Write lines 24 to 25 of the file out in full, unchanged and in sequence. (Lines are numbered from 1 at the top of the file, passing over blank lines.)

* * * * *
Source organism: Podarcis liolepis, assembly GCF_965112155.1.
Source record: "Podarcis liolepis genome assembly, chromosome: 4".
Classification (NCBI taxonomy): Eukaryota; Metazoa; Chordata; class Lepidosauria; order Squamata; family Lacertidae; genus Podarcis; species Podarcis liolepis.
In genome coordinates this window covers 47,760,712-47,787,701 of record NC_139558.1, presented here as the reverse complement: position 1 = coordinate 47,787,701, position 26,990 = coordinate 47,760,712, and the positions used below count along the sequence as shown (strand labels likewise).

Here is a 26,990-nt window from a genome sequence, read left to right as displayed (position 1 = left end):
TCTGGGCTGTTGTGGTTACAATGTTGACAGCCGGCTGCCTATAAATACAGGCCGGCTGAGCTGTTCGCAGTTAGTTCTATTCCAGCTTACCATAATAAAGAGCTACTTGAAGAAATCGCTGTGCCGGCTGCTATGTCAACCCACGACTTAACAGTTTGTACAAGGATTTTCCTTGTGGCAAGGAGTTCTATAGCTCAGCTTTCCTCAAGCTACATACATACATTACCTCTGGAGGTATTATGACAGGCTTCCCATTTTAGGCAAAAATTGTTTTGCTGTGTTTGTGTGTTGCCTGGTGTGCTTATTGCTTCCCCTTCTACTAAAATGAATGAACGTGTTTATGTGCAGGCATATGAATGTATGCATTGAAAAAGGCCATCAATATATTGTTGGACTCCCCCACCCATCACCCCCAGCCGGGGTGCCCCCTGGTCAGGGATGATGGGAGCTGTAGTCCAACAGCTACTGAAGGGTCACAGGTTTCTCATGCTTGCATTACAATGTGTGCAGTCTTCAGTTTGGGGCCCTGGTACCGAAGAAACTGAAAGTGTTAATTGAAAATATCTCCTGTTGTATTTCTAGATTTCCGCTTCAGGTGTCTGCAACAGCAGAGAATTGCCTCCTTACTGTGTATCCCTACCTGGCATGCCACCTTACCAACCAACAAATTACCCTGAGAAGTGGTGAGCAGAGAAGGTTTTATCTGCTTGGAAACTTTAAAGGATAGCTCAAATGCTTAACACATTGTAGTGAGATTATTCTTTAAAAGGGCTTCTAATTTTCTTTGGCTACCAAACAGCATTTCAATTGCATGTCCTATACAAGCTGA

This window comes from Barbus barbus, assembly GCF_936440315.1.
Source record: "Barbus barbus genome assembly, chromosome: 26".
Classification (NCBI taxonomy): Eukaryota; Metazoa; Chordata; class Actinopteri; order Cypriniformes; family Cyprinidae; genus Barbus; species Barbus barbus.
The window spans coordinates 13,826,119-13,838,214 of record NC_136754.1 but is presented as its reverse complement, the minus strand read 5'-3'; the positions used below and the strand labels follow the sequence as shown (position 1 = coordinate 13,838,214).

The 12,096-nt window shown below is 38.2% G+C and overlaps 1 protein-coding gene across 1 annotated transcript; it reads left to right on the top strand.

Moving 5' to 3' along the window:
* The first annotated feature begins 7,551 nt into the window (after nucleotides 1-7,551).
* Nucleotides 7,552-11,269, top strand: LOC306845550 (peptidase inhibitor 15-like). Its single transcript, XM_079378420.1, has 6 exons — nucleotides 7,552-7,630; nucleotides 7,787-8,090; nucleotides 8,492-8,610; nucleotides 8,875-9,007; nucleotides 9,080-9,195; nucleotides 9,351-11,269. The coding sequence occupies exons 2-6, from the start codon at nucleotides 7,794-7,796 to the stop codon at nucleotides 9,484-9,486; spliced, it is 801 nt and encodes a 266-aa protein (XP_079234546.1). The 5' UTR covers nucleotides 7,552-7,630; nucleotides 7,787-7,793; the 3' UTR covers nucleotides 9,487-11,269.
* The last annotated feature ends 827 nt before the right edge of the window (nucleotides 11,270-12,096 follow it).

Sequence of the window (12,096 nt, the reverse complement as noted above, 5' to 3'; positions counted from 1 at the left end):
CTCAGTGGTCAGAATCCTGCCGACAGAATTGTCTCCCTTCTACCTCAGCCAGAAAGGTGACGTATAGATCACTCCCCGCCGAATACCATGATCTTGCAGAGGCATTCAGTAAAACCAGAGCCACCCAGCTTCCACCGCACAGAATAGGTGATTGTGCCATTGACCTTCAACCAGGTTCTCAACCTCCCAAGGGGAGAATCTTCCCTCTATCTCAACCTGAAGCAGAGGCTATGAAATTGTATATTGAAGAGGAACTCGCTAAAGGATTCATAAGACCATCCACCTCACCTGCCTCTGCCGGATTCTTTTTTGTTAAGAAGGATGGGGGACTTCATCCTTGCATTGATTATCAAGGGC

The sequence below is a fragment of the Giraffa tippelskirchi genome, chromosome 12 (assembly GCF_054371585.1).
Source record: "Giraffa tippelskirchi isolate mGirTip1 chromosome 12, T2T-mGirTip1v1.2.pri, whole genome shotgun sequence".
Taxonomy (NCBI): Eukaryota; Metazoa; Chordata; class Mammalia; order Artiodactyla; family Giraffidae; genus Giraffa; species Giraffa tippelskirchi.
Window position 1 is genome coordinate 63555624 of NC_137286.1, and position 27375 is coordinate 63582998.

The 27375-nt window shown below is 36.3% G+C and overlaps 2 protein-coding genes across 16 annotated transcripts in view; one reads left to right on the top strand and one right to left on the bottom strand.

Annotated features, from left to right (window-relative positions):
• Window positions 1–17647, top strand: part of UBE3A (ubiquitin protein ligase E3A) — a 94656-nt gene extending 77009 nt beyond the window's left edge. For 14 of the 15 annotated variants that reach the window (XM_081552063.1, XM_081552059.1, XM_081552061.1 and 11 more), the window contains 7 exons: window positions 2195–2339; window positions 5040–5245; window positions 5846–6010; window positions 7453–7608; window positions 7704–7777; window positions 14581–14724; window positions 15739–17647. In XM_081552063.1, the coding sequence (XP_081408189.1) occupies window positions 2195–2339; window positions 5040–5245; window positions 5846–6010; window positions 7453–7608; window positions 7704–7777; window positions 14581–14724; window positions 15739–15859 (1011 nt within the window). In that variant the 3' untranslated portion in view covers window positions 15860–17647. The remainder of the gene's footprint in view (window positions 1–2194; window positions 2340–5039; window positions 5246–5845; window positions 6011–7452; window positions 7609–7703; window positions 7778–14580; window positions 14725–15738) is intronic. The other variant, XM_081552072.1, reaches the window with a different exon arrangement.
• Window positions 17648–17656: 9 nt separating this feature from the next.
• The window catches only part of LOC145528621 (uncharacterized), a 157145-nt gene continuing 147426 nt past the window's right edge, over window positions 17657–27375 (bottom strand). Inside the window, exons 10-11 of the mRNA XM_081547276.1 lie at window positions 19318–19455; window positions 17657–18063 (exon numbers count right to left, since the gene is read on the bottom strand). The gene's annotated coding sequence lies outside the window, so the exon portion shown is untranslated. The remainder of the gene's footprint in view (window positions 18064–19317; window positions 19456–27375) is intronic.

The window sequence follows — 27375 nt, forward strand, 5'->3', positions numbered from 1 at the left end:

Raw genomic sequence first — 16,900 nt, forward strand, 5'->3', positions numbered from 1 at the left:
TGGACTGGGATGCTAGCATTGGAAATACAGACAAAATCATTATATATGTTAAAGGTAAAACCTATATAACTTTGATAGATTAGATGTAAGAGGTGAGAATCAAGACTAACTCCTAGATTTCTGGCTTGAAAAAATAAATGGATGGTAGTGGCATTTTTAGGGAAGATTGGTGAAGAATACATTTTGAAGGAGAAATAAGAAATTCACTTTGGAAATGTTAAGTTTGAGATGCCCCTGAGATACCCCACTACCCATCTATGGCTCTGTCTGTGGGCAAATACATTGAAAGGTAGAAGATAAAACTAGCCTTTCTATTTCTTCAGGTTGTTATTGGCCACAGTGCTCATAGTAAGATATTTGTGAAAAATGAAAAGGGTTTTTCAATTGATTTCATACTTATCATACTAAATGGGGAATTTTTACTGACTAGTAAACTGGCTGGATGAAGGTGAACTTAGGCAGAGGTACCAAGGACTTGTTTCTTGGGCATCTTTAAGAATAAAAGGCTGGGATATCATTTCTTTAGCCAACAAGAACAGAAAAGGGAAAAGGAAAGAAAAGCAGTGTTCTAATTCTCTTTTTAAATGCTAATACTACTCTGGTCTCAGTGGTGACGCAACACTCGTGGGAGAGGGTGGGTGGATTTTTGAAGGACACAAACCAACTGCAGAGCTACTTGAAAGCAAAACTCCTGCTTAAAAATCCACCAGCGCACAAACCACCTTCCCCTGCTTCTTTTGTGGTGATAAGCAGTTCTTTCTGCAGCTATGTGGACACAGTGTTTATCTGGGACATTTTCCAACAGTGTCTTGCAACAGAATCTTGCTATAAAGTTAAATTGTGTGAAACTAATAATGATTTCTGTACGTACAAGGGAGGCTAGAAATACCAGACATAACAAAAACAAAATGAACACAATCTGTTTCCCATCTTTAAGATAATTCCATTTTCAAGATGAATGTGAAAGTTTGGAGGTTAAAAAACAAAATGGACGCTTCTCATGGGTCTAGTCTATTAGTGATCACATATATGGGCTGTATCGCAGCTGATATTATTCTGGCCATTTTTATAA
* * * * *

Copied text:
• Window positions 1–17647, top strand: part of UBE3A (ubiquitin protein ligase E3A) — a 94656-nt gene extending 77009 nt beyond the window's left edge. For 14 of the 15 annotated variants that reach the window (XM_081552063.1, XM_081552059.1, XM_081552061.1 and 11 more), the window contains 7 exons: window positions 2195–2339; window positions 5040–5245; window positions 5846–6010; window positions 7453–7608; window positions 7704–7777; window positions 14581–14724; window positions 15739–17647. In XM_081552063.1, the coding sequence (XP_081408189.1) occupies window positions 2195–2339; window positions 5040–5245; window positions 5846–6010; window positions 7453–7608; window positions 7704–7777; window positions 14581–14724; window positions 15739–15859 (1011 nt within the window). In that variant the 3' untranslated portion in view covers window positions 15860–17647. The remainder of the gene's footprint in view (window positions 1–2194; window positions 2340–5039; window positions 5246–5845; window positions 6011–7452; window positions 7609–7703; window positions 7778–14580; window positions 14725–15738) is intronic. The other variant, XM_081552072.1, reaches the window with a different exon arrangement.
• Window positions 17648–17656: 9 nt separating this feature from the next.